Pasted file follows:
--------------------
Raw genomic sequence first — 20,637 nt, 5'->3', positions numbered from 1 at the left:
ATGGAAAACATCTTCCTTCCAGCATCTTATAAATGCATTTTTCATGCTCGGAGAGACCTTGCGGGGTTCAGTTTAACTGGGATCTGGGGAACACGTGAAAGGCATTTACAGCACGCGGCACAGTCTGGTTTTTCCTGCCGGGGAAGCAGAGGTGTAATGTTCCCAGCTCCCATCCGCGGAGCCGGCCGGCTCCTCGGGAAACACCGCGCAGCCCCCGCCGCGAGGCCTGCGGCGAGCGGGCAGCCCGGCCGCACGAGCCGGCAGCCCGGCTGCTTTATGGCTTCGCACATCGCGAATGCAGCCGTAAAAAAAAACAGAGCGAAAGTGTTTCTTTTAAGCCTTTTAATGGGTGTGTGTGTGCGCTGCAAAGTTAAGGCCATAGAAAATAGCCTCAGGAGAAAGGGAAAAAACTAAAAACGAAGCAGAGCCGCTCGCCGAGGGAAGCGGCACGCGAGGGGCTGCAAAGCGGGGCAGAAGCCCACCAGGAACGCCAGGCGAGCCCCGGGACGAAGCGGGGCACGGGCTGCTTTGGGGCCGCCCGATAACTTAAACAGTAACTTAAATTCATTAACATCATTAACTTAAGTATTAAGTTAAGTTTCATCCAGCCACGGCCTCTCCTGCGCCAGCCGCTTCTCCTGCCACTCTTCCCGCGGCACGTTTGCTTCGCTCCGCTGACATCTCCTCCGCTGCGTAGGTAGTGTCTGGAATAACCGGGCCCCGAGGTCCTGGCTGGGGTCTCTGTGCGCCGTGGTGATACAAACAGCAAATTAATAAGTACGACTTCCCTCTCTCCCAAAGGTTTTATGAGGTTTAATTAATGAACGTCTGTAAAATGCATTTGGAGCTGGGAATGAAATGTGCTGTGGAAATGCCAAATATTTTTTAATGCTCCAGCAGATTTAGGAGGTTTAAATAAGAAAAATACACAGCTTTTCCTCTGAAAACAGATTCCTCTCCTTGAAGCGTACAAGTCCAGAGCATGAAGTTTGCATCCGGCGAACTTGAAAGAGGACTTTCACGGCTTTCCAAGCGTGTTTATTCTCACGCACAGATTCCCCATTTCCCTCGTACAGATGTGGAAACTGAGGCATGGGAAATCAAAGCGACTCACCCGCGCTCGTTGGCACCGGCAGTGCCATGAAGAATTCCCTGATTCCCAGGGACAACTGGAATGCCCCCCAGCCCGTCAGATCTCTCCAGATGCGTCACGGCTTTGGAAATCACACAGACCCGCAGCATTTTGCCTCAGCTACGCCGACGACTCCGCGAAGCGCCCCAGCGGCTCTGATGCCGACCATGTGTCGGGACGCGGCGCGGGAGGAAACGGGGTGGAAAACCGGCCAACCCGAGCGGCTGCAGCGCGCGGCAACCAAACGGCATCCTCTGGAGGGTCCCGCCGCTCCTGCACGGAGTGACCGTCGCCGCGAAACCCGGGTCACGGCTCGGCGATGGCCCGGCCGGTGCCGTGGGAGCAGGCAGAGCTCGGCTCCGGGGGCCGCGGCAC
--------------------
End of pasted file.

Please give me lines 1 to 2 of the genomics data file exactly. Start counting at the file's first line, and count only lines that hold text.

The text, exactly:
Raw genomic sequence first — 20,637 nt, 5'->3', positions numbered from 1 at the left:
ATGGAAAACATCTTCCTTCCAGCATCTTATAAATGCATTTTTCATGCTCGGAGAGACCTTGCGGGGTTCAGTTTAACTGGGATCTGGGGAACACGTGAAAGGCATTTACAGCACGCGGCACAGTCTGGTTTTTCCTGCCGGGGAAGCAGAGGTGTAATGTTCCCAGCTCCCATCCGCGGAGCCGGCCGGCTCCTCGGGAAACACCGCGCAGCCCCCGCCGCGAGGCCTGCGGCGAGCGGGCAGCCCGGCCGCACGAGCCGGCAGCCCGGCTGCTTTATGGCTTCGCACATCGCGAATGCAGCCGTAAAAAAAAACAGAGCGAAAGTGTTTCTTTTAAGCCTTTTAATGGGTGTGTGTGTGCGCTGCAAAGTTAAGGCCATAGAAAATAGCCTCAGGAGAAAGGGAAAAAACTAAAAACGAAGCAGAGCCGCTCGCCGAGGGAAGCGGCACGCGAGGGGCTGCAAAGCGGGGCAGAAGCCCACCAGGAACGCCAGGCGAGCCCCGGGACGAAGCGGGGCACGGGCTGCTTTGGGGCCGCCCGATAACTTAAACAGTAACTTAAATTCATTAACATCATTAACTTAAGTATTAAGTTAAGTTTCATCCAGCCACGGCCTCTCCTGCGCCAGCCGCTTCTCCTGCCACTCTTCCCGCGGCACGTTTGCTTCGCTCCGCTGACATCTCCTCCGCTGCGTAGGTAGTGTCTGGAATAACCGGGCCCCGAGGTCCTGGCTGGGGTCTCTGTGCGCCGTGGTGATACAAACAGCAAATTAATAAGTACGACTTCCCTCTCTCCCAAAGGTTTTATGAGGTTTAATTAATGAACGTCTGTAAAATGCATTTGGAGCTGGGAATGAAATGTGCTGTGGAAATGCCAAATATTTTTTAATGCTCCAGCAGATTTAGGAGGTTTAAATAAGAAAAATACACAGCTTTTCCTCTGAAAACAGATTCCTCTCCTTGAAGCGTACAAGTCCAGAGCATGAAGTTTGCATCCGGCGAACTTGAAAGAGGACTTTCACGGCTTTCCAAGCGTGTTTATTCTCACGCACAGATTCCCCATTTCCCTCGTACAGATGTGGAAACTGAGGCATGGGAAATCAAAGCGACTCACCCGCGCTCGTTGGCACCGGCAGTGCCATGAAGAATTCCCTGATTCCCAGGGACAACTGGAATGCCCCCCAGCCCGTCAGATCTCTCCAGATGCGTCACGGCTTTGGAAATCACACAGACCCGCAGCATTTTGCCTCAGCTACGCCGACGACTCCGCGAAGCGCCCCAGCGGCTCTGATGCCGACCATGTGTCGGGACGCGGCGCGGGAGGAAACGGGGTGGAAAACCGGCCAACCCGAGCGGCTGCAGCGCGCGGCAACCAAACGGCATCCTCTGGAGGGTCCCGCCGCTCCTGCACGGAGTGACCGTCGCCGCGAAACCCGGGTCACGGCTCGGCGATGGCCCGGCCGGTGCCGTGGGAGCAGGCAGAGCTCGGCTCCGGGGGCCGCGGCAC